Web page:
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For those needing proof of Chinese Medicine’s Genius, Look no further! We found this organ thousands of years before western medicine, which has only recently (since 1995) begun to evaluate and study the connective tissue in any serious way. Please watch the video before proceeding.

[separator headline=”h1″ title=”Part 2: the San Jiao and TMM Channels”]

Sinew Channels

Last time I talked about the connective tissue. But I also mentioned that the SJ is a channel and a diagnostic system referring to the three regions of the body: upper, middle, lower burners. In particular, the middle and lower burner are of extreme importance in Chinese Medicine for the cultivation of vitality and longevity, respectively, although as a rule the upper jiao is what controls your enjoyment of life, being the seat of consciousness in the upper chakras.

The SJ however has a lesser known secret, called these days “anatomy trains” or more accurately to be known as the tendenomuscular meridians (TMM), aka “sinew channels”. The TMM are long, strangely shaped structures which can be felt doing yoga and Qigong/Daoyin/yijinjing, connecting vast tracts of the body. For exmaple, the indications of LI15, a shoulder point not unlike SJ14 are as follows:
“Pain in the shoulder and arm, motor impairment of the upper extremities, rubella, scrofula.”

Now one could try to link the scrofula and rubella to the colon, but that is a long roundabout. The reality is that several channels, including the Lung channel “anchor” to the anterior acromian tuberosity via the connective tissues of the ligaments and tendons, and a lot of channels pass through these tight areas, making them important “transportation” regions in the shoulder.

What this means is that if the TMM is torqued, the regular flow of Qi in the immune defense system will also be torqued and unable to handle certain conditions as varying as headache and hives to hernia and hemorrhage. In other words: the SJ system of water-fire interaction is governing us again. Let’s take a look at the San Jiao:

[testimonial author=”Alberta College of Acupuncture & TCM”]

San Jiao meridian also called Triple-burner or Triple Warmer meridian.

This organ-energy system, which is not recognized in Western physiology, is called the ‘Minister of Dykes and Dredges’ and is responsible for the movement and transformation of various solids and fluids throughout the system, as well as for the production and circulation of nourishing energy (ying chee) and protective energy (wei Qi). It is not a single self-contained organ, but rather a functional energy system involved in regulating the activities of other organs. It is composed of three parts, known as ‘burners’, each associated with one of the body’s three main cavities: thorax, abdomen, and pelvis. An ancient Chinese medical text states: ‘The Upper Burner controls intake, the Middle Burner controls transformation, the Lower Burner controls elimination.’

The Upper Burner runs from the base of the tongue to the entrance to the stomach and controls the intake of air, food, and fluids. It harmonizes the functions of heart and lungs, governs respiration, and regulates the distribution of protective energy to the body’s external surfaces.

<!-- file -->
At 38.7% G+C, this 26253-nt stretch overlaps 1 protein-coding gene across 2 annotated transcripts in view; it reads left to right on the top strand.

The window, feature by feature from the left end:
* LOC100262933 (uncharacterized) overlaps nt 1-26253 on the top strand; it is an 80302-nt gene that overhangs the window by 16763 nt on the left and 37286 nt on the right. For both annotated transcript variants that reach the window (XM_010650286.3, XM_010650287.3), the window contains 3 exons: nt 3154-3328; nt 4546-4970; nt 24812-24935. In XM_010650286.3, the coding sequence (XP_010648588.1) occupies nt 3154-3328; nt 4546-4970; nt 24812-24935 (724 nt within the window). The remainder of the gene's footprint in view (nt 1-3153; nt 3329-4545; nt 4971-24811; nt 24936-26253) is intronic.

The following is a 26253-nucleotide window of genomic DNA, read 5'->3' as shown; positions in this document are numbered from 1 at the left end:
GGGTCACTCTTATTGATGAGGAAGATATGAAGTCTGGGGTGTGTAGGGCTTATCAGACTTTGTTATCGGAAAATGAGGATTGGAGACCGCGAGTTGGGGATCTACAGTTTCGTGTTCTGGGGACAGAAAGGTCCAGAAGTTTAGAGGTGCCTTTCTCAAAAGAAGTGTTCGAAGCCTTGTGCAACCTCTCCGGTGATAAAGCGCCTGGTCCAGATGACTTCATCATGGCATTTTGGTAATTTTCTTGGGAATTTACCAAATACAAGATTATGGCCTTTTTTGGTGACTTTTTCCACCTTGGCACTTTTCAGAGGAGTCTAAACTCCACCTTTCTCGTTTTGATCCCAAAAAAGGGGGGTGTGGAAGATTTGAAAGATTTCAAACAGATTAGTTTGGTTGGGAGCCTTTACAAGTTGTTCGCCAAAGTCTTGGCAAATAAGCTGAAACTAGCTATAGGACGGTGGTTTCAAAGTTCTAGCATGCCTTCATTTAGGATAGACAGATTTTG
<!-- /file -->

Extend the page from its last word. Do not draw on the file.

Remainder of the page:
The Middle Burner runs from the entrance to the stomach down to its exit at the pyloric valve and controls digestion by harmonizing the functions of stomach, spleen, and pancreas. It is responsible for extracting nourishing energy from food and fluids and distributing it via the meridian system to the lungs and other parts of the body.

The Lower Burner runs from the pyloric valve down to the anus and urinary tract and is responsible for separating the pure from the impure products of digestion, absorbing nutrients, and eliminating solid and liquid wastes. It harmonizes the functions of liver, kidney, bladder, and large and small intestines and also regulates sexual and reproductive functions.

Some medical researchers believe that the Triple Burner is associated with the hypothalamus, the part of the brain which regulates appetite, digestion, fluid balance, body temperature, heartbeat, blood pressure, and other basic autonomous functions.


For fun, please enjoy some of the more interesting graphs of the TMM channels!

Bladder TMM
Stomach TMM
Small Intestine TMM

[separator headline=”h2″ title=”Why You Gotta Hitch Up Your Britches!”]

Ever notice the old farmers of the 18th-early 20th century used to “hitch up their britches”? Do these codgers strike you as image conscious or fashion conscious? Of course not. So why do it? Clearly they know something we do not. What they knew is that belts and jean pants block the flow of the colon and Dai Mai (girdle vessel), severing the middle and lower burners.

This leads to what is in the vernacular called “Dunlap syndrome” which may appear to the ignorant to be a repugnant state of fat in the gut, but is actually a breeding ground for diseases, cancers, hernias, diabetes, and other maladies that can start as early as in the 30s and usually lead to shortened lifespans. You see, farmers since the ancient times have understood that your energy comes from the dan-tian and kidney regions of the lower body and this is how you get strength. In pull-ups, you don’t bend your biceps to get up, you pull your core to the bar!

So the reality is that all this sitting around, driving, wearing belts and pants, and hunching over with big guts has been shortening our lives. I myself have noticed if I wear too tight pajama pants at night the next day doing squats I am more weak in the inguinal area. So hitch up your britches and protect your San Jiao Organ! Do it for longevity, life, and style!

boy in overalls

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